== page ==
North Carolina Newspapers

    The Decree
North Carolina Wesleyan College, Rocky Mount, N.C.
FRIDAY, MARCH 13,1992
VOL. 7, NO. 10
Wesleyan
takes part
in Habitat
More than 20 members of the
North Carolina Wesleyan College
community participated in Habi
tat for Humanity’s second
groundbreaking in Rocky Mount
last month.
The new house will be built in
Nash County near Edwards Junior
High School.
Participants from Wesleyan
included staff members Dean
Marshall Brooks, Steve Sparks,
Jay Quigley, Rev. Kirk Oldham,
and students Marvina Hill, Daniel
Griswold, Allen Beasley, Rodney
Robertson, Tim Elmore, Matt
Snyder, Rich Fleming, Eric,
Mercurio, Chris Brandt, Chris
Sharpe, Tom Livers, Sam Hall,
David Brooks, John Fentress,
Robert Baker, Steve Corbett,
Kelly Best, and Kristi Warren.
Habitat for Humanity is an
ecumenical Christian housing
ministry whose objective is to
eliminate poverty housing from
the world and to make decent
shelter a matter of conscience. By
having affluent and poor work
together in equal partnership.
Habitat also hopes to build new
relationships and a sense of com
munity as well as new houses.
(Continued on Back P^e)
% '
■I
Tuition set
to increase
by $750
Baseball season begins with wins
Battling Bishops’ pitcher Steve Robertson picks up his second
victory, defeating Oglethorpe CoU^e, 7-5, as the North Carolina
Wesleyan baseball season started last week. The Bishops had a
great start, winning five out ot six games.
By CECILL^ LYNN CASEY
As students make plans for the
upcoming academic year, they
will have to include ways to get
more money to cover the increase
in tuition.
The tuition will be increased
seven percent, an additional $750
more per year,making the new fee
$11,450.
Belinda Faulkner explained the
tuition increase as being needed
simply to meet the cost of man
aging Wesleyan.
“When the Board of Trustees
met in February they looked at
what was absolutely needed to
cover the cost of running Wes
leyan,” she said. “In fact, this
figure is just shy of the actual
cost needed to run Wesleyan.”
Compared to overall increases,
this has been the lowest increase
in the five years, she said.
“We re^y are trying to keep
costs down,” she said, adding.
“We will have to have a tight
budget this year and be frugal.”
Asked if there would be any
thing that would see a drop in
funds, Faulkner explained that
everything would remain on an
even level with some programs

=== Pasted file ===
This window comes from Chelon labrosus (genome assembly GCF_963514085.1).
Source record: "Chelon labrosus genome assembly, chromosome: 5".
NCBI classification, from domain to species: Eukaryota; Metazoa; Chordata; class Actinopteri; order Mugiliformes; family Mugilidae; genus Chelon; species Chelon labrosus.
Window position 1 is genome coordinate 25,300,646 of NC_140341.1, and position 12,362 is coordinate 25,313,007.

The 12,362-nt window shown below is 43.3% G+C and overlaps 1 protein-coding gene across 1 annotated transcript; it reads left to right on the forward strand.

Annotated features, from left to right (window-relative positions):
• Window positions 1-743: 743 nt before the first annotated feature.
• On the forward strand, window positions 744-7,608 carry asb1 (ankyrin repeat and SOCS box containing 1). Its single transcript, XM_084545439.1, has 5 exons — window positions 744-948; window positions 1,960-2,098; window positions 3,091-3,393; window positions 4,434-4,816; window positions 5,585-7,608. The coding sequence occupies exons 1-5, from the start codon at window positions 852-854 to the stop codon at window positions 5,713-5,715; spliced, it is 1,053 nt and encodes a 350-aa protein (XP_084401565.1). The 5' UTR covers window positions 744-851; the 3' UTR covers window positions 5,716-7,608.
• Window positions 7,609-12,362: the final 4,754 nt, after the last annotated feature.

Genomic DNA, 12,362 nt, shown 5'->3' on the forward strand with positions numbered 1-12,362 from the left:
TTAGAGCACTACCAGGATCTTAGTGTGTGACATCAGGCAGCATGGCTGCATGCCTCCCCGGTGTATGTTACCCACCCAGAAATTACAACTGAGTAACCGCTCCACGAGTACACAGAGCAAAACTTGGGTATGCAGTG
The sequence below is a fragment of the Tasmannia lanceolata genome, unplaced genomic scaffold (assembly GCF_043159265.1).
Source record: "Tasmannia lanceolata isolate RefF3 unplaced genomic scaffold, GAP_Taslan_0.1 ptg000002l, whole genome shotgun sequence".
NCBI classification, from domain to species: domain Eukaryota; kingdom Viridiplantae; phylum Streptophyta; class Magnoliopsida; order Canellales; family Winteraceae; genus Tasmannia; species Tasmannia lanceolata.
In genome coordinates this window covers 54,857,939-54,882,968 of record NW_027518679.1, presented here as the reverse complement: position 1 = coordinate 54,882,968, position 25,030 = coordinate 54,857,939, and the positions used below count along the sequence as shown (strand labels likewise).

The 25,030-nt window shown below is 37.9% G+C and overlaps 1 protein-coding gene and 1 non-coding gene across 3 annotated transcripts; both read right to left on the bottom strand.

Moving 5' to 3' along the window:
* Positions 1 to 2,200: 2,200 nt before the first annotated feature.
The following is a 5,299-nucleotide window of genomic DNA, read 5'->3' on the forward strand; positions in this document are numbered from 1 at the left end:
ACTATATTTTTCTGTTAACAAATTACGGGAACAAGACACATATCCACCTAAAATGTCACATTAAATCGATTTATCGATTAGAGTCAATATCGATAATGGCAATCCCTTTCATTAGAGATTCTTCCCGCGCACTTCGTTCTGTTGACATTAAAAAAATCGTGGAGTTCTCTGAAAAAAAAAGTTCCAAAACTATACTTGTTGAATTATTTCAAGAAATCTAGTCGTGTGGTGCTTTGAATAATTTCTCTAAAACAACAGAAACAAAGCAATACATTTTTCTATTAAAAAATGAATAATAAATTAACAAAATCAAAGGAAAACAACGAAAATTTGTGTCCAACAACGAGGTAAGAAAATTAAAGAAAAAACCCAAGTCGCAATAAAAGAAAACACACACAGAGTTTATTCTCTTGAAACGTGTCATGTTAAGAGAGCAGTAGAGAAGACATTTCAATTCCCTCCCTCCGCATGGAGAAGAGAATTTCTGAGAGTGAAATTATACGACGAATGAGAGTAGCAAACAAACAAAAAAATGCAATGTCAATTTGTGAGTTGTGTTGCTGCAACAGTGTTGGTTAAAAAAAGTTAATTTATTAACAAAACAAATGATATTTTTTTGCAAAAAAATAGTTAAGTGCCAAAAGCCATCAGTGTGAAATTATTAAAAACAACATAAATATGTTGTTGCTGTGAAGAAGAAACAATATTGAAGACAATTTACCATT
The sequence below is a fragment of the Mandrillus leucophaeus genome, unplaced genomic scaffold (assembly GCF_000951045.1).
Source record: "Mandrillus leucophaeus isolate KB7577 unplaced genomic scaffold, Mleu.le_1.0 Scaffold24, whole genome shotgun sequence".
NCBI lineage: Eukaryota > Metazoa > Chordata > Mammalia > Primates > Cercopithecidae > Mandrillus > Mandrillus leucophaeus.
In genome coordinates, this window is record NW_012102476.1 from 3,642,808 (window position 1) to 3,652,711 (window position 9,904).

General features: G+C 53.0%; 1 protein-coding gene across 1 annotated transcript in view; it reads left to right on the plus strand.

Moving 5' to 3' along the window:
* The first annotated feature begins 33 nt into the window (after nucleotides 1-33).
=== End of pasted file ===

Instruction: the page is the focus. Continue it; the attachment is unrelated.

receiving some enhancement.
Even though the rise in tuition
is needed, it still has smdents very
upset as they, or their parents,
reached further down into their
pockets. Sophomore Pam Evans
commented, “Well, I would not
have a problem with it if I knew
we were to get more financial aid.
With this tuition increase my
parents will have to sacrifice even
more for me to come here. If it
goes up any more, I may have to
go to State the year after next.”
Freshman Danielle Nardello is
in a similar situation. She ex
plained, “My parents don’t get
any financial aid, so with almost
(Continued on Back Page)
Drinking big health problem at colleges
Alcohol vs. Books!
,
The typical college student
spends more money for
alcohol than for books!!!
OUir,j(JeehclPiaeSat.PeKelai,tiFeliildtefAmtilcanCal»g^ 1991
Drinking is the numbCT one
health problem on college and
university campuses. President
Bush included alcohol in the 1992
National Drug Control Strategy,
citing it as “the most abused sub
stance by students.”
The 1992 survey of high
school seniors and college stu
dents by Michigan’s Institute for
Survey Research lends proofs to
this statement by indicating an
increase in the number of “binge
drinkers” (five or more drinks in
a row) and daily drinkers in the
college-age population.
College students spend ap
proximately $5.5 billion annually
to purchase 430 gallons of alco
holic beverages. This alcohol
consumption can lead to dropouts,
campus violence, risky sexual
encounters, and even death.
For example, charges of rape
against a University of Richmond
student were dismissed last year
when the victim testified that he
was so drunk that he did not re
alize at first she was not consent
ing.
Last fall, a 22-year-old Uni
versity of Idaho student died at
bis home of alcohol poisoning
afta: consuming large quantities
of alcohol at a Halloween part
the previous night. It is estimated
that among those currently in
college, between 240,000 and
360,000 will eventually lose their
lives due to drinking.
The “Put On The Brakes”
program, initiated last year by the
Office for Substance Abuse Pre
vention, seeks to raise awareness
about alcohol problems on college
campuses and to call for action
among students, college presi
dents, governing boards, faculty
and administrators. Its goal is to
(Continued on Back Page)
    

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